Double-Dummy Analysis in a Web Browser


In version 1.3 of RealBridge we added double-dummy analysis. This isn’t anything new, and we used the standard piece of open-source software  but we did it in a “non-standard” way, and the details might be useful to others.

In particular, this post explains how to run a specific bit of open-source software – the DDS library, written in C – inside a web browser. It will be of particular interest to anyone developing web-based bridge software, but of more general interest to web developers interested in client-side deployment of software written in non-web-native languages such as C or C++.  

The Double-Dummy Solver library (DDS) 

The DDS library, written by Bo Haglund and Soren Hein (with contributions from others) is a well-optimised open-source double-dummy solver, the purpose of which is to evaluate how good different choices of play are during bridge deals. 

A bridge deal has four hands of thirteen cards each, and the four players play as two teams of two, or partnerships. During the play of a deal, one of the players becomes dummy and their hand is placed face-up on the table. The three remaining players can see twenty-six of the cards (their own hand, plus the dummy), and the other twenty-six are hidden. 

This partial-information or uncertainty is what makes the game interesting – but it also makes analysing the play extremely challenging. A simpler problem – and one that has the advantage of a definite answer – is what the best play would be if you knew the complete layout of all the cards in advance. This is what “double-dummy” refers to – it’s simply an obscure way of saying “everyone knows the whole hand”.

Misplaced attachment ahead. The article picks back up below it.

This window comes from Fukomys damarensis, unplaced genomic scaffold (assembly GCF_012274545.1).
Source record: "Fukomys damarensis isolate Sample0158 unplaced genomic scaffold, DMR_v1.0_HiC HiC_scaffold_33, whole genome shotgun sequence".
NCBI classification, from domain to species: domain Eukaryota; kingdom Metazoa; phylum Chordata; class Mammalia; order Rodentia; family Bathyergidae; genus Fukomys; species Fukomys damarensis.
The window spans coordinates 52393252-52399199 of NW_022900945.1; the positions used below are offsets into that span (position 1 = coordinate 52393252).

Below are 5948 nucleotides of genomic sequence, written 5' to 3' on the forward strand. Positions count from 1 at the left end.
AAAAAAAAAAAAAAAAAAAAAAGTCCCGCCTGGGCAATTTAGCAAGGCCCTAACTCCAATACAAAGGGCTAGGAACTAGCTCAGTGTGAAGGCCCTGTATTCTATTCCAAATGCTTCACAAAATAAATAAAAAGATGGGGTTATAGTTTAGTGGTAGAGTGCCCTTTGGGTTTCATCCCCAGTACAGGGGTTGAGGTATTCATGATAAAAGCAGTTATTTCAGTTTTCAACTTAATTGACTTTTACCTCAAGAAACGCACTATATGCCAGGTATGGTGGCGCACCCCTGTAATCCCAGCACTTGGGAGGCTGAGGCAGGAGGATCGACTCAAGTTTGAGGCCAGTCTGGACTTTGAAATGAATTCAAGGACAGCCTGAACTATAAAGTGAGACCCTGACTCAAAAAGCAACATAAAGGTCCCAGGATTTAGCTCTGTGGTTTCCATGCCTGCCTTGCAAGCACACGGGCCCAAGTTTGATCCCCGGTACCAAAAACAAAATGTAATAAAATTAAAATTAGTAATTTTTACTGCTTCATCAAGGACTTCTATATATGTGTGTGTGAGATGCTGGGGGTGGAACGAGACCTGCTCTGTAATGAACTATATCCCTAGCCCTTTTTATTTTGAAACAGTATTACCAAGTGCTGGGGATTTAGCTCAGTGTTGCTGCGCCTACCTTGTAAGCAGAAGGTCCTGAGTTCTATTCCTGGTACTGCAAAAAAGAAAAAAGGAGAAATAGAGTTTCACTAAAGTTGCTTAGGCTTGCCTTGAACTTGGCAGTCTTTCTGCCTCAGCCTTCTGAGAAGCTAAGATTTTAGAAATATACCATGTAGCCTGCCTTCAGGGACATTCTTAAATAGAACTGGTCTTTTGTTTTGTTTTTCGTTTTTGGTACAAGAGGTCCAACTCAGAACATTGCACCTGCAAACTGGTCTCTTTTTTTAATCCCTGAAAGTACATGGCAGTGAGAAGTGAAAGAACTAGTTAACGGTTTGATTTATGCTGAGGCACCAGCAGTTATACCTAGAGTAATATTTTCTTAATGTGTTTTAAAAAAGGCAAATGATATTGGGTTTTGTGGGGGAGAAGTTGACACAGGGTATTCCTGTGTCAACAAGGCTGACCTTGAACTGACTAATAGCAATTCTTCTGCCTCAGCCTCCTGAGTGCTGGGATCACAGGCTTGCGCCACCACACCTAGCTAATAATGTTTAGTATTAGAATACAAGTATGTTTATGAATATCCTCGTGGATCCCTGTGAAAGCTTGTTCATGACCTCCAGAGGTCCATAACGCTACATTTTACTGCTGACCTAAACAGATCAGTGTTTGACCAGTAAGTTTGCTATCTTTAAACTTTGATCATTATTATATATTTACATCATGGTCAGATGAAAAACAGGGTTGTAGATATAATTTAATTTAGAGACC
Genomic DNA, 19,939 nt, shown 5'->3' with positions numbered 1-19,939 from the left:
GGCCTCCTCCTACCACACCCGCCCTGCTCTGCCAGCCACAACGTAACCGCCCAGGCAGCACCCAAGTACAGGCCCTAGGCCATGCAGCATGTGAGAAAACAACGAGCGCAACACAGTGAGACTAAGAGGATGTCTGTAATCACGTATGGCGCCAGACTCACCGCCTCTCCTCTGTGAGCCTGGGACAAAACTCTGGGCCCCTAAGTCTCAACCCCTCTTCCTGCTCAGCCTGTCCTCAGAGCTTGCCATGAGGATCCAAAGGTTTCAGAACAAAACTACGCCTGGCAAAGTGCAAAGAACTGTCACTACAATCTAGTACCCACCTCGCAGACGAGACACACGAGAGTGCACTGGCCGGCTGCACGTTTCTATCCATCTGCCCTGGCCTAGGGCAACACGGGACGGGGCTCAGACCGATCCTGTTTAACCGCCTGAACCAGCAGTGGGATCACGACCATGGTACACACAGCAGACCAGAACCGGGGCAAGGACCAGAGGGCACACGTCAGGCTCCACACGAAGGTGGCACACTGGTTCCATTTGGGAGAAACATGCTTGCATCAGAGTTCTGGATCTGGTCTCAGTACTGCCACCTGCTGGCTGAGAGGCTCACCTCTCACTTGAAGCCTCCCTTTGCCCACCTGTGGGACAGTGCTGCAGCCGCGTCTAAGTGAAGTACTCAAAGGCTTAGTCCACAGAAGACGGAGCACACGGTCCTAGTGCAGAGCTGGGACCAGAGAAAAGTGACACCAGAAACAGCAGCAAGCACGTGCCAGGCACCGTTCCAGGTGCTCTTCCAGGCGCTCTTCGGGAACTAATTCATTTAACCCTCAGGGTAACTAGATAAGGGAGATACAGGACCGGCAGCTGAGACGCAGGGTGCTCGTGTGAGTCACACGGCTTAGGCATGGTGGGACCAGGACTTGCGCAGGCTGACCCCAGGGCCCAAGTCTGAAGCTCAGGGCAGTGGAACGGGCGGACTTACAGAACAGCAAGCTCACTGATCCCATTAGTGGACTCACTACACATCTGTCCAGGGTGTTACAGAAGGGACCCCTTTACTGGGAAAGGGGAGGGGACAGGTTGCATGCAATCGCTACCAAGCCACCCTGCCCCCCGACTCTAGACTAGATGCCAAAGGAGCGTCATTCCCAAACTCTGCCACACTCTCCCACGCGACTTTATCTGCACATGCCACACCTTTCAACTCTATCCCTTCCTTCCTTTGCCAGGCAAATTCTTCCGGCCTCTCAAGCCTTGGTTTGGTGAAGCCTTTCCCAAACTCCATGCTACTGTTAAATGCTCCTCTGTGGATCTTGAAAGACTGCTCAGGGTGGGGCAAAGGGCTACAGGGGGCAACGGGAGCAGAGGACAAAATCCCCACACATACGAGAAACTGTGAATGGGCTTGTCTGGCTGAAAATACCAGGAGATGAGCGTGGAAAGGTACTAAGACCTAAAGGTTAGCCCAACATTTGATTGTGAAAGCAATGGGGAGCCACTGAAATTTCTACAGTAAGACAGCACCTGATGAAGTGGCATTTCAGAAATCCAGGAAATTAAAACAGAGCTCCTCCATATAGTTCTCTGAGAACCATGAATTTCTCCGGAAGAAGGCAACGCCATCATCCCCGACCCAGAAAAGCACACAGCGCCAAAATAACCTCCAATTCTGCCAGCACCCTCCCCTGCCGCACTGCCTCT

Under that condition, there’s a single double-dummy result, which is what happens if everyone makes the best choice possible at every turn. 

Given a deal, a trump suit and a declarer, the DDS library can efficiently compute the double-dummy result. Moreover, given the current state of play at any point during a deal – and assuming perfect play thereafter – it can tell you the eventual result of each of the legal cards you could play. That is, it can tell you how good each of the choices is at any point. 

Play recaps with double-dummy analysis 

When reviewing what happened during a game of bridge, players like to be able to check the double-dummy analysis – it can help identify errors, which can help you learn to avoid them in future. Now, not every double-dummy error is actually a mistake – you can make the correct with-the-odds play and lose to an inferior play that happens to work this time. This is part of the fun of the game! With enough luck, anything is possible… 

Nevertheless, double-dummy analysis is a useful tool to have in your bag, and it’s much easier to use software that can compute it in a fraction of a second than try to work it out by hand. 

DDS as a web service 

Existing bridge sites offering double-dummy analysis usually wrap up DDS, or other software with equivalent functionality, as a web service. That is, the client makes a request to a server, the processing happens on the remote server, and then the server sends the results back to the client to display to the user.